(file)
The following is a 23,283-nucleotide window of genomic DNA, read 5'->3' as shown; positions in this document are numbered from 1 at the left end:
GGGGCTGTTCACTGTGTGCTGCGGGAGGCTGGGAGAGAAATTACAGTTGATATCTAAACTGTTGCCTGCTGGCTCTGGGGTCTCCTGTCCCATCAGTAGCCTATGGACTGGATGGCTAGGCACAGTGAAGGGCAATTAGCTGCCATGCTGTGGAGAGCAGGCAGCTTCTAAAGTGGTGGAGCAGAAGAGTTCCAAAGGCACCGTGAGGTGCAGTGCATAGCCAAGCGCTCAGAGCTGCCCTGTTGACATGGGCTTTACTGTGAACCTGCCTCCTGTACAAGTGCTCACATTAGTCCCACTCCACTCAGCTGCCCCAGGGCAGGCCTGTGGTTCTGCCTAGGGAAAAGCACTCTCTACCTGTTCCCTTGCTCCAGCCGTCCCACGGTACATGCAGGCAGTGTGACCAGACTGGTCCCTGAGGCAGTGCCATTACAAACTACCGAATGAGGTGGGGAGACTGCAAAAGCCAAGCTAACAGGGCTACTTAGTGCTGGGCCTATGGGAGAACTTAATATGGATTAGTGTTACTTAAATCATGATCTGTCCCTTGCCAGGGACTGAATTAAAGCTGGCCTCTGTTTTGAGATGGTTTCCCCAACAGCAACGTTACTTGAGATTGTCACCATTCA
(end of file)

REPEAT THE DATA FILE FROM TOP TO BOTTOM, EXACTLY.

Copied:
The following is a 23,283-nucleotide window of genomic DNA, read 5'->3' as shown; positions in this document are numbered from 1 at the left end:
GGGGCTGTTCACTGTGTGCTGCGGGAGGCTGGGAGAGAAATTACAGTTGATATCTAAACTGTTGCCTGCTGGCTCTGGGGTCTCCTGTCCCATCAGTAGCCTATGGACTGGATGGCTAGGCACAGTGAAGGGCAATTAGCTGCCATGCTGTGGAGAGCAGGCAGCTTCTAAAGTGGTGGAGCAGAAGAGTTCCAAAGGCACCGTGAGGTGCAGTGCATAGCCAAGCGCTCAGAGCTGCCCTGTTGACATGGGCTTTACTGTGAACCTGCCTCCTGTACAAGTGCTCACATTAGTCCCACTCCACTCAGCTGCCCCAGGGCAGGCCTGTGGTTCTGCCTAGGGAAAAGCACTCTCTACCTGTTCCCTTGCTCCAGCCGTCCCACGGTACATGCAGGCAGTGTGACCAGACTGGTCCCTGAGGCAGTGCCATTACAAACTACCGAATGAGGTGGGGAGACTGCAAAAGCCAAGCTAACAGGGCTACTTAGTGCTGGGCCTATGGGAGAACTTAATATGGATTAGTGTTACTTAAATCATGATCTGTCCCTTGCCAGGGACTGAATTAAAGCTGGCCTCTGTTTTGAGATGGTTTCCCCAACAGCAACGTTACTTGAGATTGTCACCATTCA